Advice on buying tickets in person
When buying a ticket in person, it pays to watch out for a few
points that don't apply when you buy online or by phone, as you
often don't have the time to check things as thoroughly.
Many ticket outlets around London's West End are operated by
STAR members. If you are buying tickets in person then you
are safest buying from the venue box office itself or from one of
our members. Because of their excellent business
relationships with producers and theatres, STAR members can
sometimes offer good discounts on normal ticket prices which might
not be available from the venue itself.
Buying your tickets
The way that customers usually suffer at the hands of
unscrupulous ticket sellers around the West End is because the face
value of the ticket being purchased is not given accurately, if at
all. Sometimes customers, particularly tourists, who believe
they are buying top-price tickets end up with some of the poorest
and cheapest seats in the theatre. This is not acceptable and
contravenes the law which requires facts that are material to a
customer's decision to purchase to be provided (Consumer Protection
from Unfair Trading Regulations 2008).
The minimum details a customer should expect to be
provided with are:
- The face value of the ticket(s) (the price set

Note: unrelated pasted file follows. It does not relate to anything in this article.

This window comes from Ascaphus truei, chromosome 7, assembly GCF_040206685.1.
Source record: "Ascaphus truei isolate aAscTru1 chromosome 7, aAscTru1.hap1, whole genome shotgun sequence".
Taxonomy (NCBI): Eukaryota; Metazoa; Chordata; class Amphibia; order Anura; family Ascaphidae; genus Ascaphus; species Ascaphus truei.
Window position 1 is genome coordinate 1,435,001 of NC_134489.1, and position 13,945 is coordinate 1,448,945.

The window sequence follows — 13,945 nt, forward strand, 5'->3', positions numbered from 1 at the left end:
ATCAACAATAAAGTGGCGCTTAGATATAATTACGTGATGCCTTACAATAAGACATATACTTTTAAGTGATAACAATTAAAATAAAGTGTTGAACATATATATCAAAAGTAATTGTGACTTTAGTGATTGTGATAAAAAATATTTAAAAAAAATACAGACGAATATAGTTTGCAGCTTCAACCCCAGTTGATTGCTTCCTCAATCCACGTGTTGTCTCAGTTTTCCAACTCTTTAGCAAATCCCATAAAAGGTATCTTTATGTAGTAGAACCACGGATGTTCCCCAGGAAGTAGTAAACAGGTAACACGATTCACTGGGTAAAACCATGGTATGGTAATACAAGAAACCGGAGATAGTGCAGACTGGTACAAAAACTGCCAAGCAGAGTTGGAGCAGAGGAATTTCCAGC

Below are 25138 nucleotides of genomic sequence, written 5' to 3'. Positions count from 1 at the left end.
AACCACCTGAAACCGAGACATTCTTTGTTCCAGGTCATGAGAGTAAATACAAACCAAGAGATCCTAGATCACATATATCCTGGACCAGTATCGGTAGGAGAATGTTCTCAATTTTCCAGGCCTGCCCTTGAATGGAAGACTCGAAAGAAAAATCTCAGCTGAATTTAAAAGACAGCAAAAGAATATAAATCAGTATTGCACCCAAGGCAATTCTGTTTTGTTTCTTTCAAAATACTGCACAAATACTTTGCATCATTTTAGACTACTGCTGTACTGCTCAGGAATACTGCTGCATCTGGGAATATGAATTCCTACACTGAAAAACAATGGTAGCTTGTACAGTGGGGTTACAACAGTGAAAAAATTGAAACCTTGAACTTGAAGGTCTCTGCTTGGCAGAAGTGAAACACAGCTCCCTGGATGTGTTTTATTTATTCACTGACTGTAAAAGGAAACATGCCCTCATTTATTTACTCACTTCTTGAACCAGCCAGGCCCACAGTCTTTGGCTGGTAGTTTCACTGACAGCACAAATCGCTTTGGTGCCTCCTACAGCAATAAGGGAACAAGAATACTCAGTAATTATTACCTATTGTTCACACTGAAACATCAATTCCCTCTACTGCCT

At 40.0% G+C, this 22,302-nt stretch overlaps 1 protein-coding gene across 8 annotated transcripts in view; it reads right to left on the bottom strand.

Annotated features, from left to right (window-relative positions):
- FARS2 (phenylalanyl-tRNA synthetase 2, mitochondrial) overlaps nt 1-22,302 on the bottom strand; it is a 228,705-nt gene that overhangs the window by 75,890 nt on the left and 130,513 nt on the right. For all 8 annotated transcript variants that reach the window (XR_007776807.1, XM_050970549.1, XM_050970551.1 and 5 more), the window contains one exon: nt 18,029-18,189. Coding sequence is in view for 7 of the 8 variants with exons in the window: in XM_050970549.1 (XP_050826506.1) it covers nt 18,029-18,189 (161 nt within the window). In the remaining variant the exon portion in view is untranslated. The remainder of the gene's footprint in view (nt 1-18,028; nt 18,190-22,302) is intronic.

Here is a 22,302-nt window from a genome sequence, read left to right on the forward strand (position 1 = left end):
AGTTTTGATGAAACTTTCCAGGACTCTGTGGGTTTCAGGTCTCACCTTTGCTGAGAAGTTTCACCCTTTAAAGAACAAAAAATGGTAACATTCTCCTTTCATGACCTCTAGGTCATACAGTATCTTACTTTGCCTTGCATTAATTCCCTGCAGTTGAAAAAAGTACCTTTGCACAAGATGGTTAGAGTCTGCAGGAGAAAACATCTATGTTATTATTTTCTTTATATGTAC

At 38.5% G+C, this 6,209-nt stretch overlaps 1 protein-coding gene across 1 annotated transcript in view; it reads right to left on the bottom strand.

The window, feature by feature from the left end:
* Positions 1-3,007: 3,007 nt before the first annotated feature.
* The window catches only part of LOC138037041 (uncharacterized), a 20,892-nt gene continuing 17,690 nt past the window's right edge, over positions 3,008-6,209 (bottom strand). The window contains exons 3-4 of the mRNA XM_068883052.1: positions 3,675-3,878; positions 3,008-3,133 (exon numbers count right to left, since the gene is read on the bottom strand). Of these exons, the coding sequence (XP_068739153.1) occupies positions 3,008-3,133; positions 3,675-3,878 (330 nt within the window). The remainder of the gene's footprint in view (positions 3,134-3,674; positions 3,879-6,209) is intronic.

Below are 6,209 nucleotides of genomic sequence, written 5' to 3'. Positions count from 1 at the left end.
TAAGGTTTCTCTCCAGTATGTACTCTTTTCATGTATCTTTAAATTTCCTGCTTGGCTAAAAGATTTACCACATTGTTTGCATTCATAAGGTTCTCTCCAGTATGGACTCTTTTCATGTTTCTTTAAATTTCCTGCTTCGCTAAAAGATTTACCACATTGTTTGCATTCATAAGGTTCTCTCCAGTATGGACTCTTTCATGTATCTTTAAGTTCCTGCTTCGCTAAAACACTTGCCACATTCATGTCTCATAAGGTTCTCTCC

by the venue/event organiser)
- The amount being charged by the ticket seller. This enables you
to know if the ticket seller is charging more than the face value -
a booking fee - and therefore
the amount of that fee.
- Any factors relating to the ticket purchased that might affect
the customer's enjoyment of the event (for instance, if the ticket
is for a seat with a restricted view of the stage).
A good ticket seller will provide you with this information
without any problem. If you are not provided with the
information then the seller may be trying to hide a material fact
If you buy from a venue box office
- You will receive printed tickets with all the relevant details
- venue name, name and time of the event, seat numbers, price paid
and often a booking reference - printed on them. All you need to do
then is turn up in time for the performance, take your seat and
enjoy the show.
If you buy from a STAR member or other
- You should expect to be shown the exact location of your seats
on the venue's seating plan.
- You may be given an agency voucher rather than the venue's own
tickets. Usually these vouchers will be printed, but a very few
agencies (almost always concierge desks in major hotels) still
write the details by hand, so don't be alarmed if this is the case.
The voucher must have the same relevant information about the
performance on it as the venue's own tickets, together with the
face value of the tickets and the booking fee, as well as the name
and contact details of the agency itself.
- Many printed agency vouchers allow you to go straight to your
seat when you get to the venue but for others (particularly
hand-written ones) you'll need to go to the box office when your
first arrive and exchange your voucher for the venue's own tickets.
The agency should tell you which applies to your tickets - if they
don't, then ask - and, if you're exchanging a voucher, allow some
extra time when going to the venue in case there's a box office
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Things to watch out for
- Look for the STAR logo displayed by members, often on the
outside of the agency's office or by the counter. You can also
check the list of STAR members on this website